Before Debbie struck, growers were on track for a good crop and world sugar prices were strong with the best prices in five years.

Approximately 50,000 customers are without power in the Bowen, Whitsunday and Mackay areas.

Cyclone Debbie started moving further inland on Tuesday night. Photo: AAP

Sarina Beach looking more like a bubble bath after wild wave due to Debbie. Source: 7 News

"We will receive more reports of injuries, if not death," Police Commissioner Ian Stewart said at a press conference Tuesday afternoon.

Meanwhile, a man has been badly injured by a collapsing wall in Proserpine and has been since transported to hospital.

Following the destruction of the phenomenon the Insurance Council has declared Tropical Cyclone Debbie a catastrophe, with wind gusts potentially expected to reach 270 km/h at the eye of the storm.

Thousands of residents were evacuated and Premier Annastacia Palaszczuk warned Queenslanders to stay put as the cyclone continues to rage.

“We’re expecting significant damage,” QFES Deputy Commissioner Mark Roche said during an interview. Source: Facebook

BOM have issued flood warnings for the following regions. Source: BOM

"She is bringing with her a whole lot of might and a whole lot of fury," the Premier said labelling the ferocious weather a one in 100 year rainfall event.

The latest details on the ferocious cyclone. Source: 7 News

The eye of the cyclone. Source: BOM

The cyclone brought down numerous trees when it unleashed on the mainland. Photo: AAP

The cyclone's war path

  • Debbie hit Whitsunday Islands and made landfall early on Tuesday afternoon (AEST).
  • Debbie is a category three cyclone with wind gusts up to 270km/h predicted.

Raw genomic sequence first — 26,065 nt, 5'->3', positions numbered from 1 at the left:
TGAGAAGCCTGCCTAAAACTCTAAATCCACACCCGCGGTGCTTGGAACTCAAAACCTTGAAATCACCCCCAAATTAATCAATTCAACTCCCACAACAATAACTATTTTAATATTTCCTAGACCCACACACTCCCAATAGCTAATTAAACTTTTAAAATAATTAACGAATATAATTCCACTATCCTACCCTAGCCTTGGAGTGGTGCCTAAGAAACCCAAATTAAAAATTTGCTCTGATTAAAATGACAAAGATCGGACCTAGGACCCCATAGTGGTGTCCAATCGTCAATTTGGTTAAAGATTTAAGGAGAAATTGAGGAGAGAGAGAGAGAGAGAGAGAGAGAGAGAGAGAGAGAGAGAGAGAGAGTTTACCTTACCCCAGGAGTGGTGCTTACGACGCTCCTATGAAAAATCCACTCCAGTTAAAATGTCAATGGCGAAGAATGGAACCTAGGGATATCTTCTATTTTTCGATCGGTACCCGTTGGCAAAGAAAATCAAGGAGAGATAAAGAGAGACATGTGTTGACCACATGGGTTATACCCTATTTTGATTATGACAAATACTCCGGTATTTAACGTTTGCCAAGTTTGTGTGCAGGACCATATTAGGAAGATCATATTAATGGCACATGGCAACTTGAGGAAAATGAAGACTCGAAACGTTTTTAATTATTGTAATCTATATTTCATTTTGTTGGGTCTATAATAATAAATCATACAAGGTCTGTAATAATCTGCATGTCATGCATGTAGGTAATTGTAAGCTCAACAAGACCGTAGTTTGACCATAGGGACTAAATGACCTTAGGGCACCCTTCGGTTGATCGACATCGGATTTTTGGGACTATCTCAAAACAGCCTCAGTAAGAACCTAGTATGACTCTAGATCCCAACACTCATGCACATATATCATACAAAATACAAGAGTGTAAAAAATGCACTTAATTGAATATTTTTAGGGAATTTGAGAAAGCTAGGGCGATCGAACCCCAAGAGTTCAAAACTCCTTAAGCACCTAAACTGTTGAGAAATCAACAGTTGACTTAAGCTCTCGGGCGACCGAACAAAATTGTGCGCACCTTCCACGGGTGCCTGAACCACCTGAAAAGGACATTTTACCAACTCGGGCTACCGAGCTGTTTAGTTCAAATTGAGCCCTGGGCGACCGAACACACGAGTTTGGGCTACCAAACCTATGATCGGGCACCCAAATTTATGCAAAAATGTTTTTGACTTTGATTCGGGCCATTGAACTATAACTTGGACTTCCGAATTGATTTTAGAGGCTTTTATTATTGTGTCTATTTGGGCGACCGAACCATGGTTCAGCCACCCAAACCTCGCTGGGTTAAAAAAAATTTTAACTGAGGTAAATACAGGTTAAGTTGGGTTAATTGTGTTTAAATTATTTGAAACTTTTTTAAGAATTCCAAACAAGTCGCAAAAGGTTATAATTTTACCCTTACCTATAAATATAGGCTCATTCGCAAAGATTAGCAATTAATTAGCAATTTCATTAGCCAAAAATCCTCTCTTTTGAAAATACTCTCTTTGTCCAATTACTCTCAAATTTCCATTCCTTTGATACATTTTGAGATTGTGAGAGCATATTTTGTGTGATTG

• The cyclone could measure up to 100km across.
  • Abnormally high tides are occurring along the coast between Proserpine and Mackay.
  • Man badly injured by collapsing wall in Proserpine has been taken to hospital.
  • Flood warnings have been issues by BOM for several regions in north Queensland.
  • Debbie is travelling at 6kms/h.

An Ayr man is advised to evacuate as Debbie threatens. Photo: AAP

Residents react to news Cyclone Debbie will hit Queensland on Tuesday. Photo: AAP

Significant wind gust observations

  • 262 km/h at Hamilton Island airport at 10:30 am
  • 165 km/h at Proserpine Airport 12:57 am
  • 148 km/h at Bowen Airport at 2:24 pm

The full extend of the damage will be assessed on Wednesday when the cyclone passes. Photo: AAP

What's the advice?

Stay put, stay calm and wait for the all-clear. People in the path of Debbie should remain in a secure shelter - above the expected water level - while the very destructive winds continue. Emergency services won't be able to respond till the all-clear has been given.

An extra 25 paramedics have been sent to the area. About 600 hospital beds are available in the region. More than 800 staff from Energy Queensland are ready to help restore lost power.

The Australian Defence Force is mobilising soldiers, vehicles, aircraft and other resources to clear roads and debris.